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Medicaid patients may need extra help to obtain their care
Social needs, family problems take precedence
Managing the care of Medicaid members and ensuring that they obtain the services they need is always a challenge, case managers report.
Many Medicaid beneficiaries don't understand the healthcare system. They might suspect that "case manager" means a government worker who might take their children away and refuse to return phone calls. Several beneficiaries move around from location to location and often change their pre-paid cell phones, which makes them difficult to locate.
When case managers do find them, they often are more worried about whether they're going to be evicted from their home or how they're going to provide food for their family, and don't think about weighing themselves or checking their blood sugar level daily. (For more information about establishing a presence, see story, below)
"Everybody struggles with making sure that people have enough knowledge and enough resources to stay reasonably well. It is important for case managers, providers, and other healthcare professionals to remember that this is a very vulnerable population and to be as accommodating and welcoming as possible," says Dana Pepper, RN, MPA, manager of strategic planning and business development at Mercy Care Plan, Phoenix, AZ, and former executive director at St. Elizabeth Health Center in Tucson, AZ. "It takes a variety of strategies and a lot of work to make sure low-income people receive healthcare services. This is not a one-size-fits-all problem."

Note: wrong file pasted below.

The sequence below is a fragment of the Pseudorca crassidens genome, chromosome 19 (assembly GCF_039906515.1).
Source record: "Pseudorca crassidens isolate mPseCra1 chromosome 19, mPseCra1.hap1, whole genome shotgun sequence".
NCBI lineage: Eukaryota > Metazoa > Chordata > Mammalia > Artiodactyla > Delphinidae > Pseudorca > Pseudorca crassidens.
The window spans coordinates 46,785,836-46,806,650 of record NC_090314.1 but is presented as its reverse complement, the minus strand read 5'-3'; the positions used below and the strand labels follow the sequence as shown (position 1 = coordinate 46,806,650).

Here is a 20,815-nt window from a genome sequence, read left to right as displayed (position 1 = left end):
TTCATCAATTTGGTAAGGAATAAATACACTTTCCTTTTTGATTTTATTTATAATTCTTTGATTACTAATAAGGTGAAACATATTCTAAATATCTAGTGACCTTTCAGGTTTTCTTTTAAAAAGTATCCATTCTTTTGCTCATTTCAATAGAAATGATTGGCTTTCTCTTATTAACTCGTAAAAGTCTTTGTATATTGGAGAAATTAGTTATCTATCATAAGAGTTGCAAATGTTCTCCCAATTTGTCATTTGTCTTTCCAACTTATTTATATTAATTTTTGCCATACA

Because Medicaid has low or no co-pays, Medicaid patients don't have the financial barriers in terms of paying for healthcare services, but they do face other barriers to taking care of their health. The Medicaid population often faces challenges with navigating through the complexities of the healthcare system, says Carol Perniciaro, RN, BSM, manager of care and disease management for Horizon NJ Health, a West Trenton, NJ, Medicaid health plan. In addition, most have poor healthcare literacy which can create huge barriers to adherence. (For tips on how to reach and engage members, see related article, below.)
Case managers should go to great lengths to ensure that Medicaid members understand what they need to do to follow their treatment plan, says Lisa Clark, RN, BSN, CCM, supervisor of care management for Horizon NJ Health. "Our case managers use the teach-back method to make sure they understand," Clark says. In some cases, the case managers go so far as to ask the members to walk them through the steps they are going to take to get their prescriptions filled, including where they're going to go and how they are going to get there. In addition, Horizon NJ Health has simplified all of its materials, programs, and newsletters to better promote understanding among all members, she adds. (To learn other ways to engage members, see related article, below.)
Many times, making regular visits to see a primary care doctor has a low priority for Medicaid beneficiaries, says Donna Zazworsky, RN, MS, CCM, FAAN, vice president at community health and continuum care, for the Tucson-based Carondelet Health Network. They might be hourly workers or have jobs as day laborers and work whenever they can, and they might skip their doctors' appointments if they are offered jobs. Or they might make appointments but have family issues that come up, so they can't keep the appointments. Case managers can help by assisting patients in finding providers who have extended office hours and by steering patients who care for young children to providers who offer child care, she adds. For instance, St. Elizabeth Health Center has a childcare center where children can play while their parents are seeing a provider, she adds.
When you work with Medicaid beneficiaries and other low-income patients, expect a lot of no-shows and cancelled appointments, Zazworsky says. "Providers should expect a higher no-show rate because of all the barriers these people face, and schedule accordingly. At St. Elizabeth Health Center, the staff contacts patients who miss an appointment to check to make sure they are OK and to try to reschedule," she says.